Opponents of school choice measures such as vouchers or tax-credit scholarships love to do a little two-step.
First, they insist choice measures be limited only to low-income families — for the sake of being “fair.” Then, they note the tuition charged by existing private schools and say these families couldn’t possibly make up the difference between those prices and the value of the voucher or scholarship, and thus we might as well scrap the choice measures.
With that, they sit back and fold their arms, confident they’ve done something other than prove the basic laws of economics apply to education.
Before we burst their bubble, let’s take a step back.
The goal of anyone interested in education should be to see that all children attend quality schools. Right?
In a triumph of hope over experience, choice opponents think this can be accomplished through existing public schools alone. If only we spend more and more (and more) money on them.
The rest of us understand the public schools need more competition. More competition would not only mean new, better options for families. It would compel public schools to improve themselves, too.
That is, after all, the way the world works. Consider an example: digital cameras.
Economist Mark J. Perry last year observed that, in 2000, Nikon’s popular CoolPix camera was a 3-megapixel camera that cost $1,337 (adjusted for inflation). By 2012, the CoolPix was a 16.1-megapixel gadget that retailed for $197.
So, in 12 years the camera became more than five times more powerful even though it sold at less than a sixth of the price.
What drove those changes? Technological innovation, of course, but also competition. In fact, competition spurred the innovation: Had Nikon enjoyed a government-enforced market share of more than 90 percent, we hardly could have expected its camera to undergo such substantial increases in quality or decreases in price, much less both.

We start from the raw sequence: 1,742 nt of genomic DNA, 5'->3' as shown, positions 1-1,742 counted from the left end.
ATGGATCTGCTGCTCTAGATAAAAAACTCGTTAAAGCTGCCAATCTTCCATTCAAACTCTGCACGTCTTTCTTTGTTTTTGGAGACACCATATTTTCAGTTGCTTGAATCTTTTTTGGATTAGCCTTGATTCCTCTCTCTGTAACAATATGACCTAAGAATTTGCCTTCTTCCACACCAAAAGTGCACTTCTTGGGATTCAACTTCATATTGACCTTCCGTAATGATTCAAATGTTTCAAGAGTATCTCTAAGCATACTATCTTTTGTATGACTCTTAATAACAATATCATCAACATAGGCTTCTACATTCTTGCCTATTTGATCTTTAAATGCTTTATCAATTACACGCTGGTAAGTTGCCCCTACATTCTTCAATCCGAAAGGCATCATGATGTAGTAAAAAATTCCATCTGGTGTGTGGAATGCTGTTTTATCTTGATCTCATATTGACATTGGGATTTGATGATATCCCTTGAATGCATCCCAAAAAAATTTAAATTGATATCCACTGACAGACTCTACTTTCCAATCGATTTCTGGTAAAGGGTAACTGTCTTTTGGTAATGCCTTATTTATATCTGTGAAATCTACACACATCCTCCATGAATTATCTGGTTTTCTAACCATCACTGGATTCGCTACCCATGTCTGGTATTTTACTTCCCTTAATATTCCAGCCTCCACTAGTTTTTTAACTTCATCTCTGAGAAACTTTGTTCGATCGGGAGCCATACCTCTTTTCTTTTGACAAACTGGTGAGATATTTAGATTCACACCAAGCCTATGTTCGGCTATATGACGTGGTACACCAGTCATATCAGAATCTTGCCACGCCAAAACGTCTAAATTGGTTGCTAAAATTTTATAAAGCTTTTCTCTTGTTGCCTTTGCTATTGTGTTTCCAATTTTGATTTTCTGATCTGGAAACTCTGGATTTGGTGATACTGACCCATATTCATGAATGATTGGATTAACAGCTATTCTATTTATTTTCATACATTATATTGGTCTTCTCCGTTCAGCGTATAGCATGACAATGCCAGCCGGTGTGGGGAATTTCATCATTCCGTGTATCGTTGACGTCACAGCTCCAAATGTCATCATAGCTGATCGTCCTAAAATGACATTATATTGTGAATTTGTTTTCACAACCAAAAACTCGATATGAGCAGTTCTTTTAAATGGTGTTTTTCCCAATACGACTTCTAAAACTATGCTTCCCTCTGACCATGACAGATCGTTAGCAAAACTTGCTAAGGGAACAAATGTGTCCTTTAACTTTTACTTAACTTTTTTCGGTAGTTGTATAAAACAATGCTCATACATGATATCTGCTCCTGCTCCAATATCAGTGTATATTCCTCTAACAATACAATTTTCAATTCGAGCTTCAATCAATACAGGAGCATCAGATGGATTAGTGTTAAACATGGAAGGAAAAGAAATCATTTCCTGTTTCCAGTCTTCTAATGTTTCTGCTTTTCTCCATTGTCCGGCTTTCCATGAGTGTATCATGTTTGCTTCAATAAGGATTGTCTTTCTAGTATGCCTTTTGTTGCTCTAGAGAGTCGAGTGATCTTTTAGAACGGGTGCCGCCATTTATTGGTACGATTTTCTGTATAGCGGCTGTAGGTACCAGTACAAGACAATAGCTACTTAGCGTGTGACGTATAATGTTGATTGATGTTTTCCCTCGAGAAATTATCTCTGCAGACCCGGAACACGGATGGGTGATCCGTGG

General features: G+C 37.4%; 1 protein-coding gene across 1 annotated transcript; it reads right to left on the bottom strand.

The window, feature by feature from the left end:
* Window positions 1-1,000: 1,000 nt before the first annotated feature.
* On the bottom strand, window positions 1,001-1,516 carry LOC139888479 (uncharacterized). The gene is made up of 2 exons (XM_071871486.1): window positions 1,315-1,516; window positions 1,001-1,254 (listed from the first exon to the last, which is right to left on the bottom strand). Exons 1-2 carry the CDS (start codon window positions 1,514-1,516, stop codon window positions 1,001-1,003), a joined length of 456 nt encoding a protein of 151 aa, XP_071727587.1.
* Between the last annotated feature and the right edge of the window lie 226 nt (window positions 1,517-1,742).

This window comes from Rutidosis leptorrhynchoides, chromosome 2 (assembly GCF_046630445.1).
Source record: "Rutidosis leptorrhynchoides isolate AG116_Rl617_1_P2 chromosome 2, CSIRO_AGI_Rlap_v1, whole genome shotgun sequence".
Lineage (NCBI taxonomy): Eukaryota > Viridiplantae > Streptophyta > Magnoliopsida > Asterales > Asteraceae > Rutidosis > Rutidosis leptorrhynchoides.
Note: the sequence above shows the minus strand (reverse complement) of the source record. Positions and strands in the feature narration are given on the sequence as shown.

We shouldn’t expect to see competition change education quite that dramatically, though there is great untapped potential for schools to use technology. But neither can we expect education to improve at more than a modest rate so long as public schools face little competition.
That brings us back to means-testing for school-choice measures, and those basic laws of economics.
In case it’s been a while since you took Econ 101: When demand rises, supply increases to meet it. All else being equal, this tends to drive prices down over time.
It is precisely because demand for educational alternatives is artificially depressed, by the existence of “free” public schools, that their supply remains so restricted and their prices so high.
If we continue to limit school choice measures via income thresholds, or most any other restriction, we will simply ensure demand remains low. That’s a sure-fire way to keep supply low, too, and prevent the robust competition needed to boost the quality of all schools.
And that, in turn, will keep tuition prices from falling to the point even those families that do qualify for a voucher or tax-credit scholarship can afford other options.
The end result will be failure for the choice measures, and more middling improvement in educational quality.
To be fair, choice opponents aren’t the only ones who favor means-testing. Some advocates would accept income limits if that meant choice measures moved forward sooner.
While I can’t fault them for their impatience, and while I certainly share their concern for lower-income families, they need to realize they risk crippling the entire effort before it has a chance to succeed. Worse, they risk preventing even those lower-income families from seeing the very changes they so desperately need.
That’s hardly “fair,” to those families or anyone else.
– By Kyle Wingfield